Moncada did not choose the White Sox, acquired in a trade with the Boston Red Sox in 2016. But the way he speaks about being a part of the franchise's Cuban tradition, it sounds like he wound up where he was meant to be.

Robert did get to make that choice, and like those youngsters just making their way into the organization, he said he did it with the Cuban connection in mind.

"As Cubans, it's always good for us to have some sort of familiarity with the team that we're going to play (for). I think that makes our decision easier," he said through Russo in an interview with NBC Sports Chicago last week. "Just knowing that when you have offers from different teams, one of those teams is the White Sox and you know what they've done with Cuban players, you know that when you sign with that team, you're going to have other Cubans that are going to take care of you, that can help you in the adjustment process.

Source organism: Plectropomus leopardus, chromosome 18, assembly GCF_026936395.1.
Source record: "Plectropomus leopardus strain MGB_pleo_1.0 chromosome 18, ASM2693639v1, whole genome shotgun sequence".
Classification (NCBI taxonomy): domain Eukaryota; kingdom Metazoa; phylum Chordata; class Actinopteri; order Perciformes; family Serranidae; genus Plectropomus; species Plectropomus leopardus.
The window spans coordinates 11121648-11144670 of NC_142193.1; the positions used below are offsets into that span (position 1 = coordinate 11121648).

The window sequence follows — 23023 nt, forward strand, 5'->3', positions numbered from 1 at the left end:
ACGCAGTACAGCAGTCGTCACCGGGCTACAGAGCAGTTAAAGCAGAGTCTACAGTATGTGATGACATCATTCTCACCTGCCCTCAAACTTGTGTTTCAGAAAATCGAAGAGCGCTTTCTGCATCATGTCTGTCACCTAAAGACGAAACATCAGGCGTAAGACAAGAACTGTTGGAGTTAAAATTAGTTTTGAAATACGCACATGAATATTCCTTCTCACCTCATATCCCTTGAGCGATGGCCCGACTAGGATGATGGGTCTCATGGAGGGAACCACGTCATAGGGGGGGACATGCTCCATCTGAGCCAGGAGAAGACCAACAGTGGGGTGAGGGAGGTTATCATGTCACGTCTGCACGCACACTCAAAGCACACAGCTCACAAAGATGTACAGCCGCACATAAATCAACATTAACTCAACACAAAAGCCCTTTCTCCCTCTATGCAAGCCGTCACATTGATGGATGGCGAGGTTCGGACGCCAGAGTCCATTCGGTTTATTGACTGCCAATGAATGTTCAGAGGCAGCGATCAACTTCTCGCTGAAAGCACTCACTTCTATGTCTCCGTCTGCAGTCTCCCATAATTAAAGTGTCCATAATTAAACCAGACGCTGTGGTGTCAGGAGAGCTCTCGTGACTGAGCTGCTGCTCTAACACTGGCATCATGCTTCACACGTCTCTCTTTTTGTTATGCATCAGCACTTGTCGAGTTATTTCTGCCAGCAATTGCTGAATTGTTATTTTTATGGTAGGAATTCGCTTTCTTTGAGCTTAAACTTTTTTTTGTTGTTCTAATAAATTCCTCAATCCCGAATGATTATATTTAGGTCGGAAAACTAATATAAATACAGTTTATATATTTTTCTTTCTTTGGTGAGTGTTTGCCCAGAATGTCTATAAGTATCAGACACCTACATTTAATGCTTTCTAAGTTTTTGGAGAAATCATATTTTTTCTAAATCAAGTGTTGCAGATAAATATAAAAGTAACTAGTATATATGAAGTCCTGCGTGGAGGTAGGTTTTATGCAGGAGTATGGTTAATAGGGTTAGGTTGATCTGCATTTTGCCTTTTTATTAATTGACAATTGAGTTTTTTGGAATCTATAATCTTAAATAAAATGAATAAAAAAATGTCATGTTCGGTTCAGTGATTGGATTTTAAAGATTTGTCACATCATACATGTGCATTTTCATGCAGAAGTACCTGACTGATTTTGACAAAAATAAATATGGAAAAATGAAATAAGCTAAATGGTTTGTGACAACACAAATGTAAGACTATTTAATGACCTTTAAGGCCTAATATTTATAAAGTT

"That's something that you really can't measure, how valuable that is for us. But it's something that plays a big role in our decision when we choose a team."

Obviously, the millions of dollars in signing bonuses help lure players of any background. But the White Sox have a true selling point that, teamed with financial aggressiveness, has worked well.

"Having the amount of Cuban players in our system, not only at the big league level but at the minor league level, it creates more awareness, and guys are more inclined to like what we do and how we do it," Marco Paddy, the White Sox special assistant to the general manager for international relations, said last month. "I think it helps tremendously, having that publicity of these guys and how well they've done with our major league club."

Like much of what's going good for the White Sox these days, it started with Abreu.